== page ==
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Leak Detection and Repair

The traditional operations approach to identifying air quality emissions is called the LDAR process for Leak Detection and Repair.  Leaking equipment, such as valves, pumps, and connectors, are a large source of emissions of volatile organic compounds (VOCs) and volatile hazardous air pollutants (VHAPs).1

The Leak Detection and Repair: A Best Practices Guide – is intended for use by regulated entities, such as petroleum refineries and chemical manufacturing facilities, as well as compliance inspectors. The guide details some of the problems identified with leak detection and repair (LDAR) programs. It focuses on Method 21 requirements, and describes the practices that can be used to increase the effectiveness of an LDAR program.1 

Implementation of an effective Leak Detection and Repair (LDAR) program allows facilities to control emissions that may stem from equipment leaks.2

The EPA defines LDAR as: “…a work practice designed to identify leaking equipment so that emissions can be reduced through repairs. A component that is subject to LDAR requirements must be monitored at specified, regular intervals to determine whether or not it is leaking. Any leaking component must then be repaired or replaced within a specified time frame.”2

A Leak Detection and Repair (LDAR) program following best practices will be comprised of at least six phases. A facility should complete these phases on an ongoing basis, though the frequency and timing of each individual phase will vary depending on components in use, national or regional regulatory requirements, changes to equipment, and a range of other factors.2

1. Identify Components:  Every regulated component should be physically tagged with a unique ID number. This number should be recorded on a Piping and Instrumentation Diagram (P&I Diagram), along with details of any exempt components. An equipment log or site plot plan must also be updated after any component changes. Facilities should have an appropriate procedure in place to update records where new equipment is installed, components are replaced, or specific parts are retired.2

2. Define Potential Leaks: The lowest leak definition should be used in facilities where there are multiple regulations or components. This is considered to be the best practice, simplifying monitoring while reducing any potential for confusion. This approach will also ensure a sufficient margin of safety for workers monitoring components and those working closest to any potential emissions. Should contractors or workers be confused over which regulations apply, and utilize an incorrect leak definition for a specific component, leaks could persist and fail to be reported for repairs. It is recommended that facilities check with current regulations to ensure that the correct leak definitions are being used.2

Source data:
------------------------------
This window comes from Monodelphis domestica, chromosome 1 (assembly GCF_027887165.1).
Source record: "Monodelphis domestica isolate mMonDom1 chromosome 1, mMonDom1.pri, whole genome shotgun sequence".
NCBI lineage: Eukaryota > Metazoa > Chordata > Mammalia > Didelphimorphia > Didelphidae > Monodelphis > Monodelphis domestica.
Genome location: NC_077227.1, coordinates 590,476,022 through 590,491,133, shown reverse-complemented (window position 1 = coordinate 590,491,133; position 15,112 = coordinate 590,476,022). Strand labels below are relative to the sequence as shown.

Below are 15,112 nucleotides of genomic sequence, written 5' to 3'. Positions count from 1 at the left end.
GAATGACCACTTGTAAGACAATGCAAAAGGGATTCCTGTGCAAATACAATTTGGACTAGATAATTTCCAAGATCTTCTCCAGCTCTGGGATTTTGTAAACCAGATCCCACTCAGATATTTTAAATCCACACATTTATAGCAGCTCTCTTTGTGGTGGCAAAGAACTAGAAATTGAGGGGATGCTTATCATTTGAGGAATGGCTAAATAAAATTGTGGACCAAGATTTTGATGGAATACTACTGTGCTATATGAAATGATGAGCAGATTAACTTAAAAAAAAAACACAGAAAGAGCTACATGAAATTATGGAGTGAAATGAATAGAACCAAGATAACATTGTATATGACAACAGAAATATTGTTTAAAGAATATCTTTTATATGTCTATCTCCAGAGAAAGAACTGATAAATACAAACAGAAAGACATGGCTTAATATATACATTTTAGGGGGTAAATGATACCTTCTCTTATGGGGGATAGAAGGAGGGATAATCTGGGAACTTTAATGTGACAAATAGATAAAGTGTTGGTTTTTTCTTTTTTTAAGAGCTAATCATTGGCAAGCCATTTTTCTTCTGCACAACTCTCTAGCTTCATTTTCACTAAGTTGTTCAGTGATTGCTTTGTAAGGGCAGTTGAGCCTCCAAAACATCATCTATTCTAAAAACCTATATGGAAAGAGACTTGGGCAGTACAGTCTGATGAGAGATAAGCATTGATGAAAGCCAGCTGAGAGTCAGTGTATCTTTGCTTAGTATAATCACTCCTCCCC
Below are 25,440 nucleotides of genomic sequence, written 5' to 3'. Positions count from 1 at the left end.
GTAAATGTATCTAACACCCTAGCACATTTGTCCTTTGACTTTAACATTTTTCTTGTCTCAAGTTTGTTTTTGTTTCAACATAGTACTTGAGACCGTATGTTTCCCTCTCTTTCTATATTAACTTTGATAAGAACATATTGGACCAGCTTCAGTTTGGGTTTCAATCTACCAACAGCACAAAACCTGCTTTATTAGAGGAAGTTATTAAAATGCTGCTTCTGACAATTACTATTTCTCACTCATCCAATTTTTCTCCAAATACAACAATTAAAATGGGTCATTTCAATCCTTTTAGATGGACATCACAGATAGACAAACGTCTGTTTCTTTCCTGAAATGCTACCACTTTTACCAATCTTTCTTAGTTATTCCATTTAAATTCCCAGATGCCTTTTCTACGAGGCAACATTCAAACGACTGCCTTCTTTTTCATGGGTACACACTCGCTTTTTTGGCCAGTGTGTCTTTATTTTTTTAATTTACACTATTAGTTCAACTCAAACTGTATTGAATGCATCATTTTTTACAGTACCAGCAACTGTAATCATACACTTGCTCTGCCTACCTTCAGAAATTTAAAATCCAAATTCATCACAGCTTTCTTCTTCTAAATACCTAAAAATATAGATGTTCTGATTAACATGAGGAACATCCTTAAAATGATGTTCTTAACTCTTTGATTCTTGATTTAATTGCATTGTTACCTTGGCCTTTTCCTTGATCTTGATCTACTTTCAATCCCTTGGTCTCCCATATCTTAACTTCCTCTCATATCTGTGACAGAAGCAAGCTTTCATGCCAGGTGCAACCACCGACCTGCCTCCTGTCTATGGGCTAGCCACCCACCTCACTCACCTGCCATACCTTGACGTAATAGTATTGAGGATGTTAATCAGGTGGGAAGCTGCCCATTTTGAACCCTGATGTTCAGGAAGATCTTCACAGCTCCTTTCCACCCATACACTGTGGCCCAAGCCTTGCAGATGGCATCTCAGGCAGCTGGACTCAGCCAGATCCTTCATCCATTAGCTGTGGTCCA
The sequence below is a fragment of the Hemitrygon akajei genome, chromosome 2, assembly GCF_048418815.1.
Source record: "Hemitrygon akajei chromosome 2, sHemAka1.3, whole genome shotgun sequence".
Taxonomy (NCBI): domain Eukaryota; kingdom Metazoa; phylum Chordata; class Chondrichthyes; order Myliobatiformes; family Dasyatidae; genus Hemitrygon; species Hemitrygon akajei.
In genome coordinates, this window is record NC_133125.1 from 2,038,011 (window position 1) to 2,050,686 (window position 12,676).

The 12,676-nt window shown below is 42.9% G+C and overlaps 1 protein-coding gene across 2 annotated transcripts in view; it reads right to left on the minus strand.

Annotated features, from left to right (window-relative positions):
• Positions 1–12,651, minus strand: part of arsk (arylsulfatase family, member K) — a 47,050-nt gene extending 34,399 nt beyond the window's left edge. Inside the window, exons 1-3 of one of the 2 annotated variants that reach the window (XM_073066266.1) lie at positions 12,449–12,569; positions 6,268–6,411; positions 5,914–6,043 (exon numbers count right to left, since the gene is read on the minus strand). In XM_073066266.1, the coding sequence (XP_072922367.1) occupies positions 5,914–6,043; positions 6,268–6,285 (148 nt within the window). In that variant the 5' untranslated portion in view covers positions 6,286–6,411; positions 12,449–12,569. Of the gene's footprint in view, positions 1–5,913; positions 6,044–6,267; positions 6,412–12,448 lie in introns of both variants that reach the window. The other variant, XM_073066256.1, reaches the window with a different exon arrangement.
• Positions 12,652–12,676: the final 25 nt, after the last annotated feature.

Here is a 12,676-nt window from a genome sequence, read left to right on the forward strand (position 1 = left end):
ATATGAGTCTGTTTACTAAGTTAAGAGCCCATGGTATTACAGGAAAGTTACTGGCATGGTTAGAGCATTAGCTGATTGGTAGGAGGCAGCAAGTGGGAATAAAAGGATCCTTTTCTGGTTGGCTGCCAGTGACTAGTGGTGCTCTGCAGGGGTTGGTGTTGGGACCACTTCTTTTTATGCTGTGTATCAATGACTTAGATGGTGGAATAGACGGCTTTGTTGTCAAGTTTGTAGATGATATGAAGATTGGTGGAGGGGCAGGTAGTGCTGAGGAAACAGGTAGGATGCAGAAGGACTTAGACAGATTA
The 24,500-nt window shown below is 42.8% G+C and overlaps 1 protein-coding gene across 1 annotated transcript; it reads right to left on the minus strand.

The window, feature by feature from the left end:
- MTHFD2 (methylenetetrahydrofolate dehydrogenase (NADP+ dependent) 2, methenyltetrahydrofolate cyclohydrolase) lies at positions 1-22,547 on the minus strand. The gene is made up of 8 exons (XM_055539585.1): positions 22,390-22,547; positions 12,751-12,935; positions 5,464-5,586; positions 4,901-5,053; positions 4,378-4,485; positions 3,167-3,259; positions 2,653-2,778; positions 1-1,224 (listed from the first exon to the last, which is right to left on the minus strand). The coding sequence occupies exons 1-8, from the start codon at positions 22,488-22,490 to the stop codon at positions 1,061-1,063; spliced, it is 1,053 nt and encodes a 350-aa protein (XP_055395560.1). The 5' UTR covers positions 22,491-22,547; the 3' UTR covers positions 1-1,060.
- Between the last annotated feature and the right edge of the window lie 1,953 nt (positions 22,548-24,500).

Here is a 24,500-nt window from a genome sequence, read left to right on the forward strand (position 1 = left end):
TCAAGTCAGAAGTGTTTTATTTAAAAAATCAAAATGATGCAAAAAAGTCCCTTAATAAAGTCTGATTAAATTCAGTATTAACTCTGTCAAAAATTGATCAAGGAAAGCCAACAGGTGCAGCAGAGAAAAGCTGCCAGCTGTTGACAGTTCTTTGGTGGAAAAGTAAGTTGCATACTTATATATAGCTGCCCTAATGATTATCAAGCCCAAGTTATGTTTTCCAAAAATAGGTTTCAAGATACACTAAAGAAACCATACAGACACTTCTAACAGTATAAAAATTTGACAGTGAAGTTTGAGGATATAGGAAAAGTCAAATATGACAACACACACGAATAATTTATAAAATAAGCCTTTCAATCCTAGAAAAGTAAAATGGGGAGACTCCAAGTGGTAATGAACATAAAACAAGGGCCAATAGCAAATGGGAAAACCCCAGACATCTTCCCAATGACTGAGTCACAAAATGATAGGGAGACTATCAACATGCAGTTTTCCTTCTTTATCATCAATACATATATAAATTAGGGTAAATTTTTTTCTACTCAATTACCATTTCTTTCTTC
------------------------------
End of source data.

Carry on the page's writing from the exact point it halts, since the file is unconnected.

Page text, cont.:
3. Monitor Components: The use of an electronic and automatic data logger will not only save time but will also improve accuracy and ensure that an appropriate audit record is provided. An LDAR program should be periodically audited to ensure that all components are being monitored. This approach will also ensure that appropriate procedures are properly followed and that all necessary records are maintained. Regular monitoring and quality checks of LDAR data are essential if a program is to continue to provide complete, accurate, and consistent results. In some instances, inspectors have exposed workers who seemed to cut corners on monitoring procedures.2

4. Repair Components: Facilities should develop an appropriate protocol and timetable for the repair of components. Ideally, a repair should be attempted as soon as possible, following the detection of a leak. The installation of ‘leakless’ valves and ‘sealless’ components may help reduce future fugitive emissions, reducing the need for ongoing repairs. When components are repaired, it is prudent to increase the frequency at which they are monitored in order to confirm that the repair was successful and that the leak has been stopped.2

5. Keep Consistent Records: Internal and third-party audits of LDAR records should be completed on a regular basis. This will help ensure that workers are properly monitoring all regulated components. The use of databases and electronic monitoring will improve the quality of audits and maintenance of records without the need to manually sift through paperwork. A robust auditing protocol will also include regular inquiries around new or revised regulatory requirements. Overall, greater problems will arise should leaks not be repaired and reported as repaired in a timely manner or where these are incorrectly recorded on a delay of repair list.2

6. Continuous Improvement: Regularly reviewing and updating records and written protocols are essential in the maintenance of an effective LDAR program. This process should start with an audit of identified components, and this audit should be compared with current P&I diagrams and any alterations to components or equipment. Protocols for a written LDAR program should be reviewed and updated, and monitoring data should be audited. New portable detecting instruments should be purchased as appropriate, and it is recommended to use calibration devices that can automatically calibrate multiple detecting instruments. An appropriate training program should also be in place for all workers or contractors. It is important to maintain regular contact with regulatory agencies or industry associations in order to keep up to date on existing or new compliance requirements that may require internal leak definitions to be adjusted.2

  1. Environmental Protection Agency (EPA), 2016, December 11, Leak detection and repair: A best practices guide, (accessed March 27, 2021).
  2. Thermo Fisher Scientific, 2021, March 02, Leak detection and repair (ldar): A comprehensive introduction, (accessed March 27, 2021).